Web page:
Herb Hannah
Class of 2018

Herb Hannah
Herb Hannah never had anything in life handed to him. He worked hard for everything he got. That legacy of hard work and perseverance not only served him well, but it also served as a roadmap for his sons, who went on to follow in their father’s footsteps at the University of Alabama and in the NFL.

“Dad always worked really hard and had a deep sense of responsibility to take care of people,” his son, Hall of Fame offensive lineman John Hannah, said. “That was a big influence in all of our lives as kids. He never complained. If we got beat, he’d help us, but if we ever loafed or took it easy, he came down on us pretty hard. Trying was No. 1 with him, giving it all you had.”

That attitude is what took Herb Hannah from the fields of West Limestone, where he played 6-man football for West Limestone High School in 1941 and 1942 while also serving as captain of the Wildcats basketball team, to the United States Naval Academy, which he joined in 1942 and served for six years.

He then enrolled at Alabama as a 26-year-old freshman and played on the offensive line for the Crimson Tide during the 1947-1950 seasons before playing one season in the NFL for the New York Giants.

John Hannah said his father was originally planning to attend Clemson University, but the promise of an extra meal is what sent him to Alabama.

“Dad befriended a guy in the Navy named Rock McCants from South Carolina, and he kept talking to Dad about going to college, and Dad finally said he would go and asked him where he should go,” John Hannah said. “Rock said Dad should go with him to Clemson. So when he got out of the Navy, he went to Clemson, he told them he had half a VA scholarship, and if they gave him half a scholarship to play football along with a room to stay in and three meals a day, he’d like to play football there. Well, they said they had half a scholarship and a room for him but could only give him two meals a day.”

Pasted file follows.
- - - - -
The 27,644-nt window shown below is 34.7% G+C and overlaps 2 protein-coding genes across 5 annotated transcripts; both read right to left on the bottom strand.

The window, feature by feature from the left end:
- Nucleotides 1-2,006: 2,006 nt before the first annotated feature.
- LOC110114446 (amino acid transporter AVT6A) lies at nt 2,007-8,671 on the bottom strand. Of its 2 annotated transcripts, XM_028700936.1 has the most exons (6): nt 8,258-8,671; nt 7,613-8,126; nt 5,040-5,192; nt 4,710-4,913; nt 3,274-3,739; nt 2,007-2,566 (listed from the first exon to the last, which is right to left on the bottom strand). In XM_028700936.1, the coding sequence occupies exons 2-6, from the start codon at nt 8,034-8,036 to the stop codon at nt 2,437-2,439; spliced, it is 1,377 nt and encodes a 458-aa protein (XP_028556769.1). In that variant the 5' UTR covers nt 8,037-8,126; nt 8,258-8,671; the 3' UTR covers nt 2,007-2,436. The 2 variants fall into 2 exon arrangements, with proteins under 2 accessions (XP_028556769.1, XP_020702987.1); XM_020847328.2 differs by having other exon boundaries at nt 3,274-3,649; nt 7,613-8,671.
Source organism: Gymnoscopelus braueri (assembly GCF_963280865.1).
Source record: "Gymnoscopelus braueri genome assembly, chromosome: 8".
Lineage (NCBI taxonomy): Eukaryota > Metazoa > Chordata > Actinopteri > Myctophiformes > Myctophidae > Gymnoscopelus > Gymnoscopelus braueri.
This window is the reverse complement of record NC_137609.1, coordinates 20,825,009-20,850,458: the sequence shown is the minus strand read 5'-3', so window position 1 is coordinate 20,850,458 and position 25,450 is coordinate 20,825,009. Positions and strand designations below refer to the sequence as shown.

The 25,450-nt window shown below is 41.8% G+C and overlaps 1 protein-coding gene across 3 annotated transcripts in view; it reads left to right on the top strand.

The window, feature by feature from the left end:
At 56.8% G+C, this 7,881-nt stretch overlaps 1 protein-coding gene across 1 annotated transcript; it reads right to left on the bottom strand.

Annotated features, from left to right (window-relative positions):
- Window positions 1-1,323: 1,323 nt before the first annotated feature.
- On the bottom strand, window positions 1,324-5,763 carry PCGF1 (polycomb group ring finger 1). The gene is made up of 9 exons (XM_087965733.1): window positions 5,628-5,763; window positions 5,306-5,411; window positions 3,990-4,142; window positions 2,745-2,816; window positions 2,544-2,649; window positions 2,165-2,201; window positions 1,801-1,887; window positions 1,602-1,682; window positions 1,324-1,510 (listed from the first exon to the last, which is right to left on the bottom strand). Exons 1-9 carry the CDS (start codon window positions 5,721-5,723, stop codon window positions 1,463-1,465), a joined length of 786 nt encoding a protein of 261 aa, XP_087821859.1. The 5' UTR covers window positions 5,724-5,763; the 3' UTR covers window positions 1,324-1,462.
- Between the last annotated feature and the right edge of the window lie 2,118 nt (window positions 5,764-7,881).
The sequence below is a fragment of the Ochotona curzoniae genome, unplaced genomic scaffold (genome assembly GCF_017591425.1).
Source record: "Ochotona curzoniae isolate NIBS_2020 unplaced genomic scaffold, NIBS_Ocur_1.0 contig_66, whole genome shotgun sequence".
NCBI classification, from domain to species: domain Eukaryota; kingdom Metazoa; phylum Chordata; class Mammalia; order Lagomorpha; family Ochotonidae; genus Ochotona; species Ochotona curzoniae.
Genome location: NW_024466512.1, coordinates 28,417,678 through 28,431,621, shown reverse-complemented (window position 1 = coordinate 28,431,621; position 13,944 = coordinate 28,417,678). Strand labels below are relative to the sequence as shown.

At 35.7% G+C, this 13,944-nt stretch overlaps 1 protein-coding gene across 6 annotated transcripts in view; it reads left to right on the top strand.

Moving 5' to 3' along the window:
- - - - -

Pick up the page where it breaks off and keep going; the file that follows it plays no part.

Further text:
Herb Hannah then turned to the coach of his military football team, Hank Crisp, who was at that time coaching at Alabama.

“Hank had told Dad to look him up when he got out of the service, and so Dad went down to see Hank Crisp and told him the same thing he told Clemson. Hank wound up signing him, and since then four more Hannahs went to the University of Alabama behind my dad.”

John, Charley and David Hannah, each a son of Herb, played at Alabama. So did his brother Bill.

Tom Calvin, who roomed with Herb Hannah at Alabama, said he was a great player and great person to room with. “We had a good time and a good year,” Calvin said. “Herb Hannah was a heck of a good lineman at Alabama and was just a good guy.”

Herb Hannah, who died in 2007 at age 85, certainly left a football legacy at Alabama, but the personal legacy is something that stood out to his son.

“People never gave him anything. They just gave him a chance,” John Hannah said. “That’s what he preached. People give you the opportunity, but you earn what you get.”